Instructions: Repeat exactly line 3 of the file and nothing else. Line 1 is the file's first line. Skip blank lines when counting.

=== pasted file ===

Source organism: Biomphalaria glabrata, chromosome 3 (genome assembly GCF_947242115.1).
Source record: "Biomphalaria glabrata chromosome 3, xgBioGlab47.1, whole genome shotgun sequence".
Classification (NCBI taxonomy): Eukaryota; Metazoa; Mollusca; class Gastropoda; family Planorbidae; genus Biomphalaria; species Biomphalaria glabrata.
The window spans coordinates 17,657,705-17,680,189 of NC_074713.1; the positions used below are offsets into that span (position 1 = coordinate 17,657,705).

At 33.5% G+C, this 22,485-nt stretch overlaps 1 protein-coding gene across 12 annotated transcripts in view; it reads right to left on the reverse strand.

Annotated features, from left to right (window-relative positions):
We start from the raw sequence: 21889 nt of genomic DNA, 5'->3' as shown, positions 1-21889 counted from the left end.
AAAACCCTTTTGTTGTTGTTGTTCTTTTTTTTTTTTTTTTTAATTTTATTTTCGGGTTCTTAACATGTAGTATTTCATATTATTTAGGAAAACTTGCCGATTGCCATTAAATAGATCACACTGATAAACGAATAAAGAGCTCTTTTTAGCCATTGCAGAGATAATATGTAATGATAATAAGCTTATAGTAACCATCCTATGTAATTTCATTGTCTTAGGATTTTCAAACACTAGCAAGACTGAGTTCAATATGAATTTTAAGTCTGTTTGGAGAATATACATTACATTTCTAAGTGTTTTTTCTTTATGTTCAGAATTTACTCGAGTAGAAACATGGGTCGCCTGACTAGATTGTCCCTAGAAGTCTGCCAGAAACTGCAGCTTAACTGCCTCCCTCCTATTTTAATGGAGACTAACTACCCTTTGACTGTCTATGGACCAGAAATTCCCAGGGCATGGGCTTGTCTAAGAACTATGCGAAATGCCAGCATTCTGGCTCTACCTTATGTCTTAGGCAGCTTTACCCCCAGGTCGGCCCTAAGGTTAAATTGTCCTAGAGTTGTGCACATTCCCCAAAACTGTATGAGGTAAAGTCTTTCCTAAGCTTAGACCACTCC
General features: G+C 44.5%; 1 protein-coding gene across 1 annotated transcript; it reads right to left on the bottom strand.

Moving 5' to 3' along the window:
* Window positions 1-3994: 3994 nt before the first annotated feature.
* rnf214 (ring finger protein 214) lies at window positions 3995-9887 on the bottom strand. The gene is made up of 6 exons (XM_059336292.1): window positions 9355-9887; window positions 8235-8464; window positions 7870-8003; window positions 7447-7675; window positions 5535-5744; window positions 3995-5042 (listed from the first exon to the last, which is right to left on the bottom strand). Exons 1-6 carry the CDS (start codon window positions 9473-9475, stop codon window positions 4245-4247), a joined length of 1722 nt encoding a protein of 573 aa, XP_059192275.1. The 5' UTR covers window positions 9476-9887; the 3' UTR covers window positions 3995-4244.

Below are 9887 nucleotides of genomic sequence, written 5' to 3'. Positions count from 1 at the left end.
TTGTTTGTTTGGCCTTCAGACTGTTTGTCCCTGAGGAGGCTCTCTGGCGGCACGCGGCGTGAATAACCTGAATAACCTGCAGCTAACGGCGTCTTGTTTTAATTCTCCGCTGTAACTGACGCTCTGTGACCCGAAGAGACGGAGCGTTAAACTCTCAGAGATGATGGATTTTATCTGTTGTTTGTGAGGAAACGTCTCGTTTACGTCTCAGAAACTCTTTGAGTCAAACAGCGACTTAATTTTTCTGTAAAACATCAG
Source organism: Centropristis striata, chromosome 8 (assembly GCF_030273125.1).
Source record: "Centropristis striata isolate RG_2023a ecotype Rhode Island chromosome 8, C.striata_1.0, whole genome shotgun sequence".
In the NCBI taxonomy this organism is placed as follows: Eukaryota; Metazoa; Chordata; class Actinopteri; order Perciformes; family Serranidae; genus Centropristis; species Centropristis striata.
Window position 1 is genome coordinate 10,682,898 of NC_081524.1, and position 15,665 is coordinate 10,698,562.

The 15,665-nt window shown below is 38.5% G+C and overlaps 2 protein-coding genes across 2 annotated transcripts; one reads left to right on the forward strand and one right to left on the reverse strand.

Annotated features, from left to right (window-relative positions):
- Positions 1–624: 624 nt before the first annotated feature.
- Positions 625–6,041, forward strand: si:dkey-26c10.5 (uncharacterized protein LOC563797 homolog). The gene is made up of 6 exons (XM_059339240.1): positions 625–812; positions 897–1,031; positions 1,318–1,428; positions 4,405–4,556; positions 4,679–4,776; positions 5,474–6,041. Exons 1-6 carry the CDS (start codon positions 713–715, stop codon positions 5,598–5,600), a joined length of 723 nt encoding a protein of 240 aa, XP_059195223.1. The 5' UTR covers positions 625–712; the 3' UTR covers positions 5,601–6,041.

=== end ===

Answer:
Classification (NCBI taxonomy): Eukaryota; Metazoa; Mollusca; class Gastropoda; family Planorbidae; genus Biomphalaria; species Biomphalaria glabrata.